DLA Piper, you may have heard, is making news today with its plan to ask hundreds of U.S. income partners (that’s non-equity partners, to me and you) to kick in some capital in exchange for a limited stake in firm profits and losses (that’s a smaller stake than the equity partners have, to me and you).
The firm professes to be trying to reduce its credit exposure by 30 percent (though it professes no crisis in that area yet) through the plan, which also calls for reducing monthly payments to some top U.S. equity partners.
Anyway, the most thorough article we’ve seen on this yet is up on the site of one of our sister papers, the National Law Journal. Read it here.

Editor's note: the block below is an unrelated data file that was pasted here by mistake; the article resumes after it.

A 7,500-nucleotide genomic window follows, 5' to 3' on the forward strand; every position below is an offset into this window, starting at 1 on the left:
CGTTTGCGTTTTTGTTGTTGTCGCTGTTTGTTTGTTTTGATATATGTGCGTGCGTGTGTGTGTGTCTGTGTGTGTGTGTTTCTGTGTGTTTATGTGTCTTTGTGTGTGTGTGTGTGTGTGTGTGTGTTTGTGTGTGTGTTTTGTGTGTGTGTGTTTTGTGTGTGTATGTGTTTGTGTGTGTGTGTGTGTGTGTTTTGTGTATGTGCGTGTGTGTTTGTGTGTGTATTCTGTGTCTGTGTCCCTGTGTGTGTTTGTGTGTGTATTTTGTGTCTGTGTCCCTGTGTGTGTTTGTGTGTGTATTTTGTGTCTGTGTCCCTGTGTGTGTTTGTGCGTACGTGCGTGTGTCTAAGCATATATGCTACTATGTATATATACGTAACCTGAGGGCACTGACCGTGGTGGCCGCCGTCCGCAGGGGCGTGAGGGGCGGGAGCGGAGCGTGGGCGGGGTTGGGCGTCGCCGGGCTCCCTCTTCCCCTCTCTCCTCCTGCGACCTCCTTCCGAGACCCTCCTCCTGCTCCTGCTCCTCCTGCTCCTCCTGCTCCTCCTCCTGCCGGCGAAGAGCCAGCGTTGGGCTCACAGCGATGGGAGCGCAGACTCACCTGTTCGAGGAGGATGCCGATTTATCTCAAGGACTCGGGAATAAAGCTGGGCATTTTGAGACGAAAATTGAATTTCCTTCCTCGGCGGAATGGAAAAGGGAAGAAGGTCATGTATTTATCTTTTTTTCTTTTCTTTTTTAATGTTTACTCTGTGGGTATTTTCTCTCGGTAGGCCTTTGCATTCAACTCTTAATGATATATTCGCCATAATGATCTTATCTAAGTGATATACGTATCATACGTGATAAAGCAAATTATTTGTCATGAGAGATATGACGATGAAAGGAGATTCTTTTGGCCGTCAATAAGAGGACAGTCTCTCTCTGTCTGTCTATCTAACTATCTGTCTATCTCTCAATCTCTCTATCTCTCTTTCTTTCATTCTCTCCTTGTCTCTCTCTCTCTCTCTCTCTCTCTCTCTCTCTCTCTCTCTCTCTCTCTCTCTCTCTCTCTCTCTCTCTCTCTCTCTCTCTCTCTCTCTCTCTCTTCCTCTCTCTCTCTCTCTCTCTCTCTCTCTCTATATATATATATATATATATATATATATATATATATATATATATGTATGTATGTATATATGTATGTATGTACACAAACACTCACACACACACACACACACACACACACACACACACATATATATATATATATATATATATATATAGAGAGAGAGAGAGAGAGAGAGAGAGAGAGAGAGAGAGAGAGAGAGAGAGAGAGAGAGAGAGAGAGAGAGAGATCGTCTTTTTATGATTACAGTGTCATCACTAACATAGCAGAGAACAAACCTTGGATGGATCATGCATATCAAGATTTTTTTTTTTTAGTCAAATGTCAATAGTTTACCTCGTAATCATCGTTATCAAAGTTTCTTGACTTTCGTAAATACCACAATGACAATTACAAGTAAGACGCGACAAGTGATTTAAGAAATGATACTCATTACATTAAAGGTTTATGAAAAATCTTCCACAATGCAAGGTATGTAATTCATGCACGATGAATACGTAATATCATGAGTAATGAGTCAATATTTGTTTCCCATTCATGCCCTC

We’re kind of curious what some of the other consequences of this plan might be, intended or not. Will the change prompt anyone to leave? Will the partners previously known as non-equity become more hard-core about their collections and business development? The money quote from DLA Joint Chief Executive Officer Frank Burch Jr. in the NLJ story has us wondering:
“We have found with a large class of income partners, there’s a tendency on the part of some people to behave and think like an employee as opposed to someone with a vested interest in the long-term success of the firm.”
And perhaps the biggest question of all, for all the non-DLAers out there: Will other firms follow suit?
— Pam Smith